(For that righteous man dwelling among them, in seeing and hearing, vexed his righteous soul from day to day with their unlawful deeds;) 2 Peter 2:8
Have you ever played tug of war? In this exercise, two different groups of people hold opposite ends of rope. The side that pulls the hardest is the one that wins. The side that loses is generally the side that yields. In our devotion this morning, we see a tug of war that involved a man named Lot.
We see Lot and his testimony.
Lot is referred to as a “righteous man,” meaning that he was a saved man. Lot came under the influence of his uncle, Abraham, and was a believer in the one true God. As a believer of the one true God, he identified his faith with the Most High God. When he entered into Sodom, his clothing, behavior, and speech identified him as a Hebrew and not a citizen of Sodom. We must never forget that after we are saved, we are the people of God. We are saved to be sons of God without rebuke in the midst of a crooked and perverse world.
We see Lot and his tainting.
Lot dwelt among the citizens of Sodom. He had seen and heard of the lifestyle of Sodom. When Lot relocated to Sodom, he moved there with the intention of settling his roots deeply into Sodom’s economy, lifestyle, and politics. This means he accepted their behavior, choices, laws, and direction. He was assimilated into their culture. The deeds of Sodom are described as unlawful. Lawlessness raged in this city. Even though Lot was a saved man, he was tainted by Sodom’s practices. He compromised over and over again in order to advance his career, influence, and wealth accumulation. He succumbed to the idea that the end justifies the means. Lot lived in denial, but was tainted by his choices.
We see Lot and his torment.
Lot vexed his righteous soul from day to day with their unlawful deeds. The word “vex” means he was tormented and greatly bothered. Every day Lot felt the tug of war in his soul. He knew that what he saw and heard was adversely affecting him and his family. He watched as his wife and children behaved, dressed, and spoke like the people of Sodom. He turned his head away from behavior that was clearly reprehensible to God. I think it can be said that his conscience became seared to right from wrong. Are you someone living too close to the world and with friendships that have led you to compromise your testimony?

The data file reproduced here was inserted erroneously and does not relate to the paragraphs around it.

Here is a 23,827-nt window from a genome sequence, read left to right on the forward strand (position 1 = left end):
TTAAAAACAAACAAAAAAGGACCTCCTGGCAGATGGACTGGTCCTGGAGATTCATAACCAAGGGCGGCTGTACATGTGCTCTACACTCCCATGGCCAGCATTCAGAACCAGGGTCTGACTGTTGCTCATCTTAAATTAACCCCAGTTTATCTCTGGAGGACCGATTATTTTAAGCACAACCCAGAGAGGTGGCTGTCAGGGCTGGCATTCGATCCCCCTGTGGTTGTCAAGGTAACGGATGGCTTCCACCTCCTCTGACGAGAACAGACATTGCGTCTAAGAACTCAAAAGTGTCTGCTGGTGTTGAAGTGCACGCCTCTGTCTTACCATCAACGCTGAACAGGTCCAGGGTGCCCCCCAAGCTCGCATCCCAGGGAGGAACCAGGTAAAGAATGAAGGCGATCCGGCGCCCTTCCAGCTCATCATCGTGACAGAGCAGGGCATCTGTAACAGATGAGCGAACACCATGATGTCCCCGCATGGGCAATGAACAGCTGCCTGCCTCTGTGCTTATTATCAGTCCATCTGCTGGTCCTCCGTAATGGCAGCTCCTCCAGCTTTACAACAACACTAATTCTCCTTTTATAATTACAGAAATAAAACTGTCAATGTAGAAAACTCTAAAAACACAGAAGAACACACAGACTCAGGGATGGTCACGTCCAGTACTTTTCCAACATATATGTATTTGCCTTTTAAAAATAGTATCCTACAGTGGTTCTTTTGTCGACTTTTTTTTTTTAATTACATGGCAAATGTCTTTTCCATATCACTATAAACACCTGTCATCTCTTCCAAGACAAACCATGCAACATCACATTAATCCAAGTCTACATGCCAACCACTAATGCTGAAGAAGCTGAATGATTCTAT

We see Lot as a type.
Lot lost the tug of war. First, he lost his wife and children. Second, he lost the respect of people on both sides of his life. Third, he lost his possessions in Sodom. Everything material he owned burned when God judged that wicked city. Fourth, he lost his own self dignity by succumbing to drunkenness. In the end, when he lost the tug of war he went tumbling down very hard. He is a type of the failure that inevitably follows compromised decisions.
The devil is a master at playing tug of war with us. He always has his side stacked with a stronger pull. The best decision for us to make is that we will not play tug of war with the devil. Make a decision not to vex your soul with the unlawful deeds of this world. Instead, be steadfast, unmovable, and always abounding in the work of the Lord.
Have a victorious God Morning!
Bible Reading Schedule: Romans 14-16